Saccharum Species, Elephant Grass, Hardy Pampas Grass, Plume Grass, Ravenna Grass

Saccharum ravennae

Family: Poaceae (poh-AY-see-ee) (Info)
Genus: Saccharum (SAK-er-um) (Info)
Species: ravennae (ra-VEN-ay-ee) (Info)
Synonym:Erianthus ravennae



Water Requirements:

Unknown - Tell us

Sun Exposure:

Full Sun


Unknown - Tell us

Foliage Color:

Unknown - Tell us


6-8 ft. (1.8-2.4 m)

8-10 ft. (2.4-3 m)

10-12 ft. (3-3.6 m)


4-6 ft. (1.2-1.8 m)


USDA Zone 5a: to -28.8 C (-20 F)

USDA Zone 5b: to -26.1 C (-15 F)

USDA Zone 6a: to -23.3 C (-10 F)

USDA Zone 6b: to -20.5 C (-5 F)

USDA Zone 7a: to -17.7 C (0 F)

USDA Zone 7b: to -14.9 C (5 F)

USDA Zone 8a: to -12.2 C (10 F)

USDA Zone 8b: to -9.4 C (15 F)

USDA Zone 9a: to -6.6 C (20 F)

USDA Zone 9b: to -3.8 C (25 F)

USDA Zone 10a: to -1.1 C (30 F)

USDA Zone 10b: to 1.7 C (35 F)

Where to Grow:

Unknown - Tell us



Bloom Color:

White/Near White

Bloom Characteristics:

Unknown - Tell us

Bloom Size:

Unknown - Tell us

Bloom Time:

Late Summer/Early Fall

Mid Fall

Other details:

May be a noxious weed or invasive

Soil pH requirements:

Unknown - Tell us

Patent Information:


Propagation Methods:

By dividing the rootball

Self-sows freely; deadhead if you do not want volunteer seedlings next season

Seed Collecting:

Unknown - Tell us


This plant is said to grow outdoors in the following regions:

Maricopa, Arizona(2 reports)

Rogers, Arkansas

Denver, Colorado

Loveland, Colorado

Guilford, Connecticut

Washington, District of Columbia

Cherry Valley, Illinois

Peoria, Illinois

Plainfield, Illinois

Davenport, Iowa

Brookeville, Maryland

Grand Rapids, Michigan

O Fallon, Missouri

Piedmont, Missouri

Kearney, Nebraska

Alexander, New York

Bethpage, New York

Emerald Isle, North Carolina

Bucyrus, Ohio

Columbus, Ohio

Richfield, Ohio

Conway, South Carolina

Indian Mound, Tennessee

Broaddus, Texas

Franklin, Wisconsin

show all

Gardeners' Notes:


On Sep 8, 2014, atcps from WOODLAWN, TN wrote:

Spectacular grass for the acid red clays of Middle Tennessee. I have not had any issues with seedlings but will keep a watch out. This plant is low maintenance and stunning in full sun. Plant it and stand back and watch it do its thing. It is very tall and needs to be used as a hedge or specimen because it will quickly overwhelm a garden.


On Oct 9, 2013, eriogonum_7 from Castle Valley, UT wrote:

Ravenna grass has fully invaded miles of canyon containing the largest water source near my town in southeast Utah, and is headed downstream to teh Colorado River. The source was apparently landscape plantings, located far from the creek, divided from it by a large ridge. These seeds blow in the wind. Don't plant it if you are concerned with invading the neighborhood.


On Oct 1, 2010, braun06 from Irving, TX (Zone 8a) wrote:

Very tough and cool grass. I planted it as a one gallon and I now have 6 flower stalks and it doubled its rootball width in over 5 months. In central Illinois it displays no invasive potential.


On Sep 12, 2009, ineedacupoftea from Denver, CO wrote:

I have a premonition from my experiences with this plant that if it doesn't end up on the noxious weed list here in Western Colorado, it will at least behave as a noxious weed. I have seen it escape cultivation several times, moving quickly into riparian areas.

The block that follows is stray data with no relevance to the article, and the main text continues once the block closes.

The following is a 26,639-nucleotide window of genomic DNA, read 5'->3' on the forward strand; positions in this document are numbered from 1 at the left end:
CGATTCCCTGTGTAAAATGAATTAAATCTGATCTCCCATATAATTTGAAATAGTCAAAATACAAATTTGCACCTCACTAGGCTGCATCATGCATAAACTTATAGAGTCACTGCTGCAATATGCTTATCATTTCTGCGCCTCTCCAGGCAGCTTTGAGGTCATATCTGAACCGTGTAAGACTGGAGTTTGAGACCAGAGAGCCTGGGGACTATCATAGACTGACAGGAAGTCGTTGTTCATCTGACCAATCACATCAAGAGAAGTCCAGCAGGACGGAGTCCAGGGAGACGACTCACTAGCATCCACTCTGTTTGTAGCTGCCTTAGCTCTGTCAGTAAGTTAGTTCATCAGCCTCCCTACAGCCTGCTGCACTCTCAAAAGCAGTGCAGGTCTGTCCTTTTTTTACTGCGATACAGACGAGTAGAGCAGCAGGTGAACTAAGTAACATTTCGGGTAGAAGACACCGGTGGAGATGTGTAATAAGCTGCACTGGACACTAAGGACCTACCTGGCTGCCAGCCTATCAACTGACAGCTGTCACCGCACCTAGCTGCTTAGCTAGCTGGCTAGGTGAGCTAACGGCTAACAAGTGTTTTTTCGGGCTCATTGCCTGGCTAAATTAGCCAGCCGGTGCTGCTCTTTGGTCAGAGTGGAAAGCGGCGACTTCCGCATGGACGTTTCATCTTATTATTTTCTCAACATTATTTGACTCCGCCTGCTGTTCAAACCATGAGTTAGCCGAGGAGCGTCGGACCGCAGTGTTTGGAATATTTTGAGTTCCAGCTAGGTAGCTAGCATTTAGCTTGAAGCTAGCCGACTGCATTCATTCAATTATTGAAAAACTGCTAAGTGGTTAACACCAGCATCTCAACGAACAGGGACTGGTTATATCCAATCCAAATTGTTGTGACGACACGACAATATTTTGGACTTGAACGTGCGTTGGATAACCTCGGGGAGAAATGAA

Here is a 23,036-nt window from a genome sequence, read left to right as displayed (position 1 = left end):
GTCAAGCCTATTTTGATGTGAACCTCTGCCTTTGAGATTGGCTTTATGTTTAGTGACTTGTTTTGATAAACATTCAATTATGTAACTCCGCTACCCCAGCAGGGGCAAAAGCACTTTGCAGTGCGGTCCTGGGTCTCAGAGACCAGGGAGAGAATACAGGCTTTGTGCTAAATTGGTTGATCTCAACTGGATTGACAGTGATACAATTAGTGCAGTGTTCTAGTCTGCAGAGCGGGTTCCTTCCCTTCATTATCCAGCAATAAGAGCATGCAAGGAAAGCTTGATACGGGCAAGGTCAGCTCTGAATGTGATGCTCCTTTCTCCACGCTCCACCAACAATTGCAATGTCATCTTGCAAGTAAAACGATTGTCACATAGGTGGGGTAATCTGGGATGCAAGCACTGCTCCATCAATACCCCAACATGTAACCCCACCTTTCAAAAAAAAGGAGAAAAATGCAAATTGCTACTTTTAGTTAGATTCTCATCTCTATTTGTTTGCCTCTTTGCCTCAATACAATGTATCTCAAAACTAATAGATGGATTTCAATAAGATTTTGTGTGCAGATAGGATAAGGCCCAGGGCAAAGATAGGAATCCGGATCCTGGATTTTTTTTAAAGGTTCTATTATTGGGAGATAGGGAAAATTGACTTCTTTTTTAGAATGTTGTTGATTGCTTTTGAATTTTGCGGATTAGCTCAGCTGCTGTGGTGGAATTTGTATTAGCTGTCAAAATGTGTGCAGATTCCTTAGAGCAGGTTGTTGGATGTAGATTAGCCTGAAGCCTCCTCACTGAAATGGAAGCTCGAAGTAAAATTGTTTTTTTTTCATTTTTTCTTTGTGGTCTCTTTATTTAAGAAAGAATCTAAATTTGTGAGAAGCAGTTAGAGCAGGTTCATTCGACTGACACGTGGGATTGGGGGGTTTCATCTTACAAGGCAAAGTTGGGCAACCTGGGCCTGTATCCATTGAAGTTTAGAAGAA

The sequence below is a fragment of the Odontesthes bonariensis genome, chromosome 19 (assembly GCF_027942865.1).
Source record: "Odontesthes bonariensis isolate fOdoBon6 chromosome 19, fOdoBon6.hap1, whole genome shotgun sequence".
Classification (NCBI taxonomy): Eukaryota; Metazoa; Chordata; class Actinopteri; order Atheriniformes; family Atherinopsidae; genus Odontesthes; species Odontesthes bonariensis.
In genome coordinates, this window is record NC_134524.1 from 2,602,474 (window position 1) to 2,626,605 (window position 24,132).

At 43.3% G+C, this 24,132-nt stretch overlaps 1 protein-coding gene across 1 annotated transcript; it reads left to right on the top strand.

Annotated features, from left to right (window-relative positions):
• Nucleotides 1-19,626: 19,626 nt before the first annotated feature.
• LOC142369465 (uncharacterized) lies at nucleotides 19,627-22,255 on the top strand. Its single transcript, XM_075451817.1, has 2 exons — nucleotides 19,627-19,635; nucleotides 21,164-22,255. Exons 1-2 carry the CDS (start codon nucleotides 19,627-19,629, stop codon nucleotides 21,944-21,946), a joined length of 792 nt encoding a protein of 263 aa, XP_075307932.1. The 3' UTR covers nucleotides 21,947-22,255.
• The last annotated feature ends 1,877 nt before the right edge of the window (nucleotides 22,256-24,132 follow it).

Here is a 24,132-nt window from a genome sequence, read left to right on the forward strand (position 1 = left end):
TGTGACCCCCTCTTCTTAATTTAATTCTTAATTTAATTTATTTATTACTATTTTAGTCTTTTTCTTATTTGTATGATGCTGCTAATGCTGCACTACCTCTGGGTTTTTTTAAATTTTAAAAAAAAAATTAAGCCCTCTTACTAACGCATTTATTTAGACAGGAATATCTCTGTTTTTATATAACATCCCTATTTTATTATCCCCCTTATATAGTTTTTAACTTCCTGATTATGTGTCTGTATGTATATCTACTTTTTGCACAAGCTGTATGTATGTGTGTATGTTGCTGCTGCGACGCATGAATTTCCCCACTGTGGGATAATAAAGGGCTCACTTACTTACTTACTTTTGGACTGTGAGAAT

In discouragement of planting this creature, I recommend several giant-grass alternatives depending on climate:

Sporobolus wrightii (Big Sacaton)
Miscanthus x giganteus (Giant Maiden Grass)
Panicum virgatum 'Cloud Nine' (a big blue switchgrass)Sorgastrum nutans (not as tall, but nice yet)


On Nov 6, 2005, JoniJumpUp from Grand Rapids, MI (Zone 5a) wrote:

I have had this plant 9 years and have divided it 3 or 4 times. When planted in the sun and watered it grows to great heights and spreads the size of the root system. When planted in the shade it does not grow very tall, and may die back after a couple of years. It is very difficult to divide because the dried canes are very hard. You need to chop it apart with a sharp spade or axe. Fortunately the roots do not grow too deep, so if you need to move the entire plant you can dig under the plant to free it up.


On Aug 20, 2005, SudieGoodman from Broaddus, TX (Zone 8b) wrote:

My bush is four years old. I don't add fertilizer or water and plant is healthy. My plumes are dry in August, many neighbors have new, healthy plumes.


On Jul 3, 2003, heartbewell from Kearney, NE wrote:

This grass is a Nebraska native normally found along river banks.
I started with a purchased pot of Ravenna grass and for the first year it was slow to take off. By the second year, the grass "came into its own" and reached 4 to 5 feet high at the bend of the leaves (the entire leaf reaches 10 feet or more in length).
On its second year, the plant bloomed 12 foot tall (almost bamboo-like) spires topped with semi-full cream colored seed plumes. I have very fertile open soil and as of yet, have had only 5 seeds germinate in over 4 years.
In my experience, the grass is a solitary clump grower, spreading its growth circle each year. Now in its 4th year, the clump grew large enough to shade a section of my small garden and I divided the clump into three pieces (ea... read more


On Nov 25, 2002, FranG from Brighton, MA wrote:

On invasives lists in California.